William had been born in London on Christmas Eve, 1814, and grew up at 58 Theobalds Road, Bloomsbury, between Chancery Lane and Russell Square.  From the early 1820s he lived and traded from premises on Southampton Row, successively at numbers 17, 30 and 146 – the latter nowadays being an Indian Restaurant.

Around 1853-55 Cribb developed his business by taking over that of Birchall & Appleton at 30 Southampton Row following Appleton’s death in September 1852.  The partners had consolidated their own good standing by acquiring in 1830 the business/premises of Robert Molyneux & Son – Molyneux having been especially notable for his work on auxiliary compensation for marine chronometers, as discussed in my article on James Eiffe.

The British Museum holds two examples of Cribb’s work.  One of these, with movement number 3715, circa-1860, features an escapement of the type known as Cole's Resilient – invented in 1830 by James Ferguson Cole.  This obviates the banking pins normally used to constrain movement of the lever by the utilisation of specific shaping of the escape wheel teeth and angularity of the pallets.

© Trustees of the British Museum

This is another of Cribb’s movements, number 3824, which is a free sprung chronometer, the quality of which appears first rate in this photograph, for which thanks are due to ‘radger’ who posts on the Watchuseek forum:

* I have seen a contention that Gibbs had a son named Arthur, but I have been unable to confirm this.  A person with this name is mentioned as an executor of William’s will, but he was an upholsterer born the same year (1814) – so was perhaps a cousin.  William’s estate amounted to ‘under £1,500,’ so his commercial success should probably be considered as having been moderate only.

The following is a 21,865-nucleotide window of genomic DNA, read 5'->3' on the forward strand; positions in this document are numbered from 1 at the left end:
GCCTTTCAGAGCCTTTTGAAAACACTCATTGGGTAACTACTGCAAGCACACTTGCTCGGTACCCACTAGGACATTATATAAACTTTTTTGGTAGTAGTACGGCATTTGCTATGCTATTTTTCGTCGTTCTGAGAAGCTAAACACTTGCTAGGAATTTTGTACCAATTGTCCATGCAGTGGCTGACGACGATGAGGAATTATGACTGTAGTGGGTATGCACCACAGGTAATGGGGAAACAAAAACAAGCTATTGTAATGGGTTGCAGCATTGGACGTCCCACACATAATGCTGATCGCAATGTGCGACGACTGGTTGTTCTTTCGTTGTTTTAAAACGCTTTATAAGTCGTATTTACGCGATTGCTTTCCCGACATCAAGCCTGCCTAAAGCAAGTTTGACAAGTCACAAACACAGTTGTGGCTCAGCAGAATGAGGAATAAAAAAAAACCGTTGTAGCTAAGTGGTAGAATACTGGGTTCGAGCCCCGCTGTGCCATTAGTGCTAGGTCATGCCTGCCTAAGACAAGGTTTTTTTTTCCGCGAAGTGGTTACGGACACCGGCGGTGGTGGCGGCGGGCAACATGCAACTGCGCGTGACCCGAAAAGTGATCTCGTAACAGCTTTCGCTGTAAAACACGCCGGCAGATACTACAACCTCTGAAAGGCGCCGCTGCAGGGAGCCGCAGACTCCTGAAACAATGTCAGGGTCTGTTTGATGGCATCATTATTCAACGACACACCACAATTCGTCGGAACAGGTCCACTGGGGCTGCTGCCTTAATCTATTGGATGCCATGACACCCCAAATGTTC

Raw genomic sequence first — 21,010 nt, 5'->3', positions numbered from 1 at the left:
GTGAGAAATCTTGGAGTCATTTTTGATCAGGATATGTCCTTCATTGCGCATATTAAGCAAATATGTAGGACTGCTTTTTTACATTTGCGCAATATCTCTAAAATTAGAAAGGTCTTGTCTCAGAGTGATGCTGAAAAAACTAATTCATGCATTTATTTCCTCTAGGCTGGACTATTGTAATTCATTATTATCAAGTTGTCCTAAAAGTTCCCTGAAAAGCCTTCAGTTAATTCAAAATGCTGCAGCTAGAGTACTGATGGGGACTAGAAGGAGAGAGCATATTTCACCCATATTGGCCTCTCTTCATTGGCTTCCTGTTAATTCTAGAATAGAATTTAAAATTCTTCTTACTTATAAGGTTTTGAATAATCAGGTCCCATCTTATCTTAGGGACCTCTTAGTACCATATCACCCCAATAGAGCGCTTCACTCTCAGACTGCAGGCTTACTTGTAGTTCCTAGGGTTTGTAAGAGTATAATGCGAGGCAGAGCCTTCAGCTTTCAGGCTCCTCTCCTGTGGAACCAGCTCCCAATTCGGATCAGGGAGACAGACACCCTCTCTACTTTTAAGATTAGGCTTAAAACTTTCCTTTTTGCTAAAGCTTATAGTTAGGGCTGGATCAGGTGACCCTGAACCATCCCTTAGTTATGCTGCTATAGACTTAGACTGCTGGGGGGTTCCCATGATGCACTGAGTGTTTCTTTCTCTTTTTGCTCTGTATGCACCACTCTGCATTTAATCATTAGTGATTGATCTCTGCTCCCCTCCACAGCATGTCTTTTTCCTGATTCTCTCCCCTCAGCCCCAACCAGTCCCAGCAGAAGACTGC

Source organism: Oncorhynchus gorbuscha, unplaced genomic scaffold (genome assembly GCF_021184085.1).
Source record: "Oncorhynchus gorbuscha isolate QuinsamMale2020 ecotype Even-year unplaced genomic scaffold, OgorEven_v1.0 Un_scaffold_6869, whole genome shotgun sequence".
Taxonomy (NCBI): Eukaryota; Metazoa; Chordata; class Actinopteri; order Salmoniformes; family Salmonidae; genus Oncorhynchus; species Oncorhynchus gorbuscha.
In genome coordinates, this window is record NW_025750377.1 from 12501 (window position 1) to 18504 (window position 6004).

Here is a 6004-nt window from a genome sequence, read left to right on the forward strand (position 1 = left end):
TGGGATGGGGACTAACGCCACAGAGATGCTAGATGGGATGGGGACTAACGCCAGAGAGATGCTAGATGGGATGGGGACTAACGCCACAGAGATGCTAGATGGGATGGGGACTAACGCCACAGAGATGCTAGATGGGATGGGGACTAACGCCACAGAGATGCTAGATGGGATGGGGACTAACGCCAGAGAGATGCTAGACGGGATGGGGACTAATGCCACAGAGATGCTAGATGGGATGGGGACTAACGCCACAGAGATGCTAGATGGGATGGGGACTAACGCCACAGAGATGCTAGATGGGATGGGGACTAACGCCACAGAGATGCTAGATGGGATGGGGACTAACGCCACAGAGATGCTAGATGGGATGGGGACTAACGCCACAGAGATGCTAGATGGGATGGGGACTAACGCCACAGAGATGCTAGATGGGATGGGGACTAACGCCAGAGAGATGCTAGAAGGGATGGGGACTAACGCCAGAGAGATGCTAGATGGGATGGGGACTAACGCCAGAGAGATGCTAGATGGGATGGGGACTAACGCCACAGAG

Friday, 1 June 2018

John Cashmore

Earlier this year I became interested in John Cashmore, a later-nineteenth century London watchmaker.  Although not especially innovative, Cashmore's quality was consistently  good and he achieved a reputation for excellence.  Here, below, is an example of his output:

Described as follows:

A Minute Repeater in 18ct. Gold Hunter case and with keyless, lever movement. Signed John Cashmore, London, no.5955, 1881.  A frosted gilt three-quarter plate movement jewelled to the centre with screwed chatons, free sprung bimetallic compensation balance with diamond endstone, gold cuvette, white enamel dial with roman numerals, subsidiary seconds, gold hour and minute hands, polished case with engraved monogram and repeat slide in the band, casemaker's initials GAP,  diameter 56mm. (Description and photograph courtesy of Christie's.)

Over time 'John Cashmore' became a brand, watches by this name being marketed for some time after his retirement in 1899.

My illustrated article on John Cashmore features in the June issue of 'Clocks' magazine.

Wednesday, 23 May 2018

Richard Thorneloe

Anyone looking for a straightforward late-nineteenth century English pocket watch will inevitably, sooner or later, encounter one bearing the maker’s name of John Forrest.  Most will be found to have nothing to do with the man himself and many will be of mediocre quality.  But that is not to say, despite Mr Forrest’s own, spurious claim to be, “Chronometer maker to the Admiralty,” that they are necessarily any less well made than those he did make.  And, after Forrest’s death, ironically, some made by the man – arguably the only one - who had a right to use the name, were actually purchased by the Admiralty because of their very high quality.

After Forrest’s death (in 1871) the brand was sold to Richard Thorneloe for £20 in 1891.  However, in the meantime another Coventry maker, Charles John Hill (Russel House, Chapel Fields), had taken to marketing watches inscribed with the Forrest name.

Thorneloe was determined to affirm and secure the rights he believed his outlay should have brought him.  Accordingly, in 1893, he instigated an action in the High Court.  This, however, failed and ‘John Forrest’ watches continued to be made by Hill and others.

Prior to his difficulties with the John Forrest brand Thorneloe had established and developed a successful business within the Coventry watchmaking community; it was of sufficient size in 1871 to be employing 6 men and 7 boys.